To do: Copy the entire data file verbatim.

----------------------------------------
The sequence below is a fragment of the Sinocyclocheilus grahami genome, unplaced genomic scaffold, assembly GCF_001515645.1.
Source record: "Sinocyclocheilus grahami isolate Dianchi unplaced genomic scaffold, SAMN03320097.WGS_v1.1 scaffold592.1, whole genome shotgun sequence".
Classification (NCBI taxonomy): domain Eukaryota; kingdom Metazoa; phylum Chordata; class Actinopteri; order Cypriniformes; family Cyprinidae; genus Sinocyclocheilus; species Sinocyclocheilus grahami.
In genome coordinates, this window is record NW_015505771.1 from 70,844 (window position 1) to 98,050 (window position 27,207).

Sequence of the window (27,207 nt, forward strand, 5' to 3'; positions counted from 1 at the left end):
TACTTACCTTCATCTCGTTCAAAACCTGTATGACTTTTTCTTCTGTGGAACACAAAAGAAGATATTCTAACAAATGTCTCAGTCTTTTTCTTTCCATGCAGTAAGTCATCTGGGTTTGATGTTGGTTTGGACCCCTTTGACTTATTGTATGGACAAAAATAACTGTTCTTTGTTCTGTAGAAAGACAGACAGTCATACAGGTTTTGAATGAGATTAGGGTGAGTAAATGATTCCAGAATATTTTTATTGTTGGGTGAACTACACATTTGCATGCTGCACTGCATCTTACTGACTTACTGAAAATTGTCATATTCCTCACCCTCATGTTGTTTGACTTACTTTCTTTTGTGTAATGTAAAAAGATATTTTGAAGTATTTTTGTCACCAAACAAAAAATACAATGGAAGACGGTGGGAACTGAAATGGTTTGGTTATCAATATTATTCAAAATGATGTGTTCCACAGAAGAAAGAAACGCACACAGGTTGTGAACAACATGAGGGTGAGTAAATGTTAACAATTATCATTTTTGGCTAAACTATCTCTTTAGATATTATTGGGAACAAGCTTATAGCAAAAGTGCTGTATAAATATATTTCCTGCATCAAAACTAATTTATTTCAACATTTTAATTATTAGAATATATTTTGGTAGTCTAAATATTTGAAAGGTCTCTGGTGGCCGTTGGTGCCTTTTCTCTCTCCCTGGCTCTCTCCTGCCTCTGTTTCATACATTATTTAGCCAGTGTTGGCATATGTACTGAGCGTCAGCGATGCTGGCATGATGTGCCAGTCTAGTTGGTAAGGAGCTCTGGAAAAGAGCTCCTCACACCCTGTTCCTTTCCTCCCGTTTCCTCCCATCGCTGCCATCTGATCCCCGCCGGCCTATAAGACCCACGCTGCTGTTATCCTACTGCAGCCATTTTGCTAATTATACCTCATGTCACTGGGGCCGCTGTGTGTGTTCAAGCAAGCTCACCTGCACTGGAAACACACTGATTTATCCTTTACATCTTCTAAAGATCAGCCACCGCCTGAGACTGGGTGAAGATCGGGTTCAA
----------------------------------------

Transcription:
The sequence below is a fragment of the Sinocyclocheilus grahami genome, unplaced genomic scaffold, assembly GCF_001515645.1.
Source record: "Sinocyclocheilus grahami isolate Dianchi unplaced genomic scaffold, SAMN03320097.WGS_v1.1 scaffold592.1, whole genome shotgun sequence".
Classification (NCBI taxonomy): domain Eukaryota; kingdom Metazoa; phylum Chordata; class Actinopteri; order Cypriniformes; family Cyprinidae; genus Sinocyclocheilus; species Sinocyclocheilus grahami.
In genome coordinates, this window is record NW_015505771.1 from 70,844 (window position 1) to 98,050 (window position 27,207).

Sequence of the window (27,207 nt, forward strand, 5' to 3'; positions counted from 1 at the left end):
TACTTACCTTCATCTCGTTCAAAACCTGTATGACTTTTTCTTCTGTGGAACACAAAAGAAGATATTCTAACAAATGTCTCAGTCTTTTTCTTTCCATGCAGTAAGTCATCTGGGTTTGATGTTGGTTTGGACCCCTTTGACTTATTGTATGGACAAAAATAACTGTTCTTTGTTCTGTAGAAAGACAGACAGTCATACAGGTTTTGAATGAGATTAGGGTGAGTAAATGATTCCAGAATATTTTTATTGTTGGGTGAACTACACATTTGCATGCTGCACTGCATCTTACTGACTTACTGAAAATTGTCATATTCCTCACCCTCATGTTGTTTGACTTACTTTCTTTTGTGTAATGTAAAAAGATATTTTGAAGTATTTTTGTCACCAAACAAAAAATACAATGGAAGACGGTGGGAACTGAAATGGTTTGGTTATCAATATTATTCAAAATGATGTGTTCCACAGAAGAAAGAAACGCACACAGGTTGTGAACAACATGAGGGTGAGTAAATGTTAACAATTATCATTTTTGGCTAAACTATCTCTTTAGATATTATTGGGAACAAGCTTATAGCAAAAGTGCTGTATAAATATATTTCCTGCATCAAAACTAATTTATTTCAACATTTTAATTATTAGAATATATTTTGGTAGTCTAAATATTTGAAAGGTCTCTGGTGGCCGTTGGTGCCTTTTCTCTCTCCCTGGCTCTCTCCTGCCTCTGTTTCATACATTATTTAGCCAGTGTTGGCATATGTACTGAGCGTCAGCGATGCTGGCATGATGTGCCAGTCTAGTTGGTAAGGAGCTCTGGAAAAGAGCTCCTCACACCCTGTTCCTTTCCTCCCGTTTCCTCCCATCGCTGCCATCTGATCCCCGCCGGCCTATAAGACCCACGCTGCTGTTATCCTACTGCAGCCATTTTGCTAATTATACCTCATGTCACTGGGGCCGCTGTGTGTGTTCAAGCAAGCTCACCTGCACTGGAAACACACTGATTTATCCTTTACATCTTCTAAAGATCAGCCACCGCCTGAGACTGGGTGAAGATCGGGTTCAA